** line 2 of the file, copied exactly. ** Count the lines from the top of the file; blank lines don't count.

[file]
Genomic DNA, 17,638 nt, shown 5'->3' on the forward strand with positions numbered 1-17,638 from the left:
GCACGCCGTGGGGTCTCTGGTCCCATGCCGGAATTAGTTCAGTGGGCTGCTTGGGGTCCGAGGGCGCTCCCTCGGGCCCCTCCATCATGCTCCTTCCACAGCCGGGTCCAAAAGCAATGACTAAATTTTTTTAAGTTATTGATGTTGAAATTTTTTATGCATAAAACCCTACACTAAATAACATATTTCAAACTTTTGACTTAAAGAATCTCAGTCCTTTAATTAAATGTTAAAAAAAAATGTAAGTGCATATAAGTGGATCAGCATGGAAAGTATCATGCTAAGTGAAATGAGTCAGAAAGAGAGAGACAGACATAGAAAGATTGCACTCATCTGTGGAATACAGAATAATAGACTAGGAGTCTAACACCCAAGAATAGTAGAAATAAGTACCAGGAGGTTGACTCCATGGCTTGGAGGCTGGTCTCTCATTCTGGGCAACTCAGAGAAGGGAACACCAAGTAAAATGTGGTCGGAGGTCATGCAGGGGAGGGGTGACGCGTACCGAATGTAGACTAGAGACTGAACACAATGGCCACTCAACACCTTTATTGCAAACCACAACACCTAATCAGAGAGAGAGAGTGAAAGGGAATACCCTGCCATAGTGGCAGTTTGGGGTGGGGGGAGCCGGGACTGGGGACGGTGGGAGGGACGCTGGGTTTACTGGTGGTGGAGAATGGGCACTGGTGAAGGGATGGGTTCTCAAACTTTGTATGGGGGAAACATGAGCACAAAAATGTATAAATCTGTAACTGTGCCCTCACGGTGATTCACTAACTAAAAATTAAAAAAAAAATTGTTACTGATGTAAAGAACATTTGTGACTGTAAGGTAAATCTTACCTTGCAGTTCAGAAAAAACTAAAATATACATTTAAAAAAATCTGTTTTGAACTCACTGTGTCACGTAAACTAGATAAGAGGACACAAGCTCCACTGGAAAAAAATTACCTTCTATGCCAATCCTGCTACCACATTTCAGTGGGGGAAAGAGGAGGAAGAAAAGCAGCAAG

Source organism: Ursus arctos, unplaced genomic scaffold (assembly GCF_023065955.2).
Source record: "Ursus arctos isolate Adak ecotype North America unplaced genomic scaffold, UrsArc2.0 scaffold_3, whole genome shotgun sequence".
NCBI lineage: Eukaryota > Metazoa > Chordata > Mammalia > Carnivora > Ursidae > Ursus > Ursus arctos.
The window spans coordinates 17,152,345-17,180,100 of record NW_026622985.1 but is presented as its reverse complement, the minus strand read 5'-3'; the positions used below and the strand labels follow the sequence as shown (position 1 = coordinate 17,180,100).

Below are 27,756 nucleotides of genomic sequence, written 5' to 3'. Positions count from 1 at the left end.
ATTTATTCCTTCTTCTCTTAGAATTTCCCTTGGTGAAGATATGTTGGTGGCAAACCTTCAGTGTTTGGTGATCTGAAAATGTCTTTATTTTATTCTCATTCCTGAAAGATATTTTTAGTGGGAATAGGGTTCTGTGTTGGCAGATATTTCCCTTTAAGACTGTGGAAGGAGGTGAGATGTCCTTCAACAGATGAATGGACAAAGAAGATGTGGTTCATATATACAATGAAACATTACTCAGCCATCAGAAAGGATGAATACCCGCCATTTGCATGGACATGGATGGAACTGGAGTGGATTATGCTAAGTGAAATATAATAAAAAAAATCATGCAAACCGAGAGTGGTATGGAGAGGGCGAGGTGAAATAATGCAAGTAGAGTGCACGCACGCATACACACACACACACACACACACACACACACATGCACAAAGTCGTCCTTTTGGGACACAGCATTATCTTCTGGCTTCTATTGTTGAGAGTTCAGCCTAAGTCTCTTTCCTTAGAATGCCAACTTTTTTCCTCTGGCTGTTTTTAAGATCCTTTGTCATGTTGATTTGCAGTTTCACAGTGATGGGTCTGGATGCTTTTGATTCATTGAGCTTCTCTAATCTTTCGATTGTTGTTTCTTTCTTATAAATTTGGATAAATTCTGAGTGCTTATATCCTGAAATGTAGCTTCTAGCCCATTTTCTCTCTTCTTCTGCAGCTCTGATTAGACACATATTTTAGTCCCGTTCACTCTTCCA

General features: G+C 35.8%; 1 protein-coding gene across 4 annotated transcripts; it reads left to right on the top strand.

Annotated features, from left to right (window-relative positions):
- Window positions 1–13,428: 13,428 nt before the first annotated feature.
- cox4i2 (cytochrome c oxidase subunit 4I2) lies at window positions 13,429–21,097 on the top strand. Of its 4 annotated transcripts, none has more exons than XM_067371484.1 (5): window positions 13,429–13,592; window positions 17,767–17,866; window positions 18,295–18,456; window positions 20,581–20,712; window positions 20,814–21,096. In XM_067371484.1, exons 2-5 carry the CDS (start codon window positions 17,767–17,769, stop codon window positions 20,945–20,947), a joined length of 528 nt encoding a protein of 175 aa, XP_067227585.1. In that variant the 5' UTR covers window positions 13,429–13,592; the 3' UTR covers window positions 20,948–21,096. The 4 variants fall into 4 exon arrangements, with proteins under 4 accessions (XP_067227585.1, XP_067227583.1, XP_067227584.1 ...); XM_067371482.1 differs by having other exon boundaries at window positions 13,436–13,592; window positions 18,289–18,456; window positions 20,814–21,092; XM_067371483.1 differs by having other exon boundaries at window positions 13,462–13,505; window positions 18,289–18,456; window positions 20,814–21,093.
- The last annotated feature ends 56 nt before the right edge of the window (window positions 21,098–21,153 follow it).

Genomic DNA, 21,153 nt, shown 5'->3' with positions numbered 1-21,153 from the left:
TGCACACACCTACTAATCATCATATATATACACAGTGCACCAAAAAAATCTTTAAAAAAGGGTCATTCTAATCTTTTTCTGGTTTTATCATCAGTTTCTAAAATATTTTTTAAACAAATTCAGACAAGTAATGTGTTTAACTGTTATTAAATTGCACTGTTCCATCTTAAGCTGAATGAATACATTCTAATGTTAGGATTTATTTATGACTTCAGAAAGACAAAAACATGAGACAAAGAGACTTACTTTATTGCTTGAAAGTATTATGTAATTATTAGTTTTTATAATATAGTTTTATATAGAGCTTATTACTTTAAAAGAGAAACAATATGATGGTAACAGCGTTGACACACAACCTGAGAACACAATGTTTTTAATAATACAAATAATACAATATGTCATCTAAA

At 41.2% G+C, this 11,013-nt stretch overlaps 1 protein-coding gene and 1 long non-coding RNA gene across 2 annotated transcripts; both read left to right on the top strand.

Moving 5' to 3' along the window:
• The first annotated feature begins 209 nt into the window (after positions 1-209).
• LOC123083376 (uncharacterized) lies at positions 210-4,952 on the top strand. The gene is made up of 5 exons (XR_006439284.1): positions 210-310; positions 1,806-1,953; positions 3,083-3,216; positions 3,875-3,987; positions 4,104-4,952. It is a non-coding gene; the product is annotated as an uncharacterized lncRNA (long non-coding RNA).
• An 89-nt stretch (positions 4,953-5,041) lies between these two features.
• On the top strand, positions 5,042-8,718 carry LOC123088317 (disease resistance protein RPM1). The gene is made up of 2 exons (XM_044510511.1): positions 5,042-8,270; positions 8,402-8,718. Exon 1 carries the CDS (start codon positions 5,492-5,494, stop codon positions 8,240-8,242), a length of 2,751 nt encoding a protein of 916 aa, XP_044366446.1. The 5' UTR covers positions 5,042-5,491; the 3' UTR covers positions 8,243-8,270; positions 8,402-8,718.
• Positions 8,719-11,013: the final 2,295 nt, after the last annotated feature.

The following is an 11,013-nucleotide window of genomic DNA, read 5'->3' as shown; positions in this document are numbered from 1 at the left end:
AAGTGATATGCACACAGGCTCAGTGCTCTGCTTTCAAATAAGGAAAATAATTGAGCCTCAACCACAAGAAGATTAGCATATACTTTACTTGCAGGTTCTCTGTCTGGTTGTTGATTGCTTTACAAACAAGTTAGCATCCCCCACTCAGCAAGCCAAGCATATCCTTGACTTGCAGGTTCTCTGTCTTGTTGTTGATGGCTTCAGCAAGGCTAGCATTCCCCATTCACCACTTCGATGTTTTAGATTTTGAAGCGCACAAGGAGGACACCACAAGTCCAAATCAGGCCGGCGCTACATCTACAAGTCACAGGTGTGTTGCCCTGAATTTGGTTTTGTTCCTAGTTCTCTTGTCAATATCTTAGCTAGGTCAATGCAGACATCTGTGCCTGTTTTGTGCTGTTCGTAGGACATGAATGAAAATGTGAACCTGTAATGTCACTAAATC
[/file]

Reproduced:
GCACGCCGTGGGGTCTCTGGTCCCATGCCGGAATTAGTTCAGTGGGCTGCTTGGGGTCCGAGGGCGCTCCCTCGGGCCCCTCCATCATGCTCCTTCCACAGCCGGGTCCAAAAGCAATGACTAAATTTTTTTAAGTTATTGATGTTGAAATTTTTTATGCATAAAACCCTACACTAAATAACATATTTCAAACTTTTGACTTAAAGAATCTCAGTCCTTTAATTAAATGTTAAAAAAAAATGTAAGTGCATATAAGTGGATCAGCATGGAAAGTATCATGCTAAGTGAAATGAGTCAGAAAGAGAGAGACAGACATAGAAAGATTGCACTCATCTGTGGAATACAGAATAATAGACTAGGAGTCTAACACCCAAGAATAGTAGAAATAAGTACCAGGAGGTTGACTCCATGGCTTGGAGGCTGGTCTCTCATTCTGGGCAACTCAGAGAAGGGAACACCAAGTAAAATGTGGTCGGAGGTCATGCAGGGGAGGGGTGACGCGTACCGAATGTAGACTAGAGACTGAACACAATGGCCACTCAACACCTTTATTGCAAACCACAACACCTAATCAGAGAGAGAGAGTGAAAGGGAATACCCTGCCATAGTGGCAGTTTGGGGTGGGGGGAGCCGGGACTGGGGACGGTGGGAGGGACGCTGGGTTTACTGGTGGTGGAGAATGGGCACTGGTGAAGGGATGGGTTCTCAAACTTTGTATGGGGGAAACATGAGCACAAAAATGTATAAATCTGTAACTGTGCCCTCACGGTGATTCACTAACTAAAAATTAAAAAAAAAATTGTTACTGATGTAAAGAACATTTGTGACTGTAAGGTAAATCTTACCTTGCAGTTCAGAAAAAACTAAAATATACATTTAAAAAAATCTGTTTTGAACTCACTGTGTCACGTAAACTAGATAAGAGGACACAAGCTCCACTGGAAAAAAATTACCTTCTATGCCAATCCTGCTACCACATTTCAGTGGGGGAAAGAGGAGGAAGAAAAGCAGCAAG